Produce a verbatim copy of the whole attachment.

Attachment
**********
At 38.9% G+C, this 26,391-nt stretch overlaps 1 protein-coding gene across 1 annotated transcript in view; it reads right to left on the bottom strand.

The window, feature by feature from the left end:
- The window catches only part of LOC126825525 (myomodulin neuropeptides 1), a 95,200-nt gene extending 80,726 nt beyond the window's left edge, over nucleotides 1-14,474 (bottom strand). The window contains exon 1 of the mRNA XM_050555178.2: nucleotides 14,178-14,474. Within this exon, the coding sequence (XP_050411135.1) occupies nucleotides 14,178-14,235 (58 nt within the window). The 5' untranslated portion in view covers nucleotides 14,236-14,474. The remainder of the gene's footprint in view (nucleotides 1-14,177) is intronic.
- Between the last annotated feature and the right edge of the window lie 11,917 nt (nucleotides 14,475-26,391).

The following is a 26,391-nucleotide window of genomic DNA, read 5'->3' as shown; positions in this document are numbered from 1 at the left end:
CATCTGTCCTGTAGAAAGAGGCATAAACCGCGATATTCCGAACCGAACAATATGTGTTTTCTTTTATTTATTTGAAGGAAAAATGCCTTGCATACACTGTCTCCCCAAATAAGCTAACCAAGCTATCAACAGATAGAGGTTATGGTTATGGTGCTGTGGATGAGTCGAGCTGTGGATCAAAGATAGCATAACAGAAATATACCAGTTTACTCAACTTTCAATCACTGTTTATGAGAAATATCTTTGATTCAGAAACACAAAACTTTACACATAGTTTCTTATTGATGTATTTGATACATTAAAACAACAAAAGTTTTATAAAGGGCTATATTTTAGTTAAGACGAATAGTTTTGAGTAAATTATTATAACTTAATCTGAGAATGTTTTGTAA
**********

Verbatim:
At 38.9% G+C, this 26,391-nt stretch overlaps 1 protein-coding gene across 1 annotated transcript in view; it reads right to left on the bottom strand.

The window, feature by feature from the left end:
- The window catches only part of LOC126825525 (myomodulin neuropeptides 1), a 95,200-nt gene extending 80,726 nt beyond the window's left edge, over nucleotides 1-14,474 (bottom strand). The window contains exon 1 of the mRNA XM_050555178.2: nucleotides 14,178-14,474. Within this exon, the coding sequence (XP_050411135.1) occupies nucleotides 14,178-14,235 (58 nt within the window). The 5' untranslated portion in view covers nucleotides 14,236-14,474. The remainder of the gene's footprint in view (nucleotides 1-14,177) is intronic.
- Between the last annotated feature and the right edge of the window lie 11,917 nt (nucleotides 14,475-26,391).

The following is a 26,391-nucleotide window of genomic DNA, read 5'->3' as shown; positions in this document are numbered from 1 at the left end:
CATCTGTCCTGTAGAAAGAGGCATAAACCGCGATATTCCGAACCGAACAATATGTGTTTTCTTTTATTTATTTGAAGGAAAAATGCCTTGCATACACTGTCTCCCCAAATAAGCTAACCAAGCTATCAACAGATAGAGGTTATGGTTATGGTGCTGTGGATGAGTCGAGCTGTGGATCAAAGATAGCATAACAGAAATATACCAGTTTACTCAACTTTCAATCACTGTTTATGAGAAATATCTTTGATTCAGAAACACAAAACTTTACACATAGTTTCTTATTGATGTATTTGATACATTAAAACAACAAAAGTTTTATAAAGGGCTATATTTTAGTTAAGACGAATAGTTTTGAGTAAATTATTATAACTTAATCTGAGAATGTTTTGTAA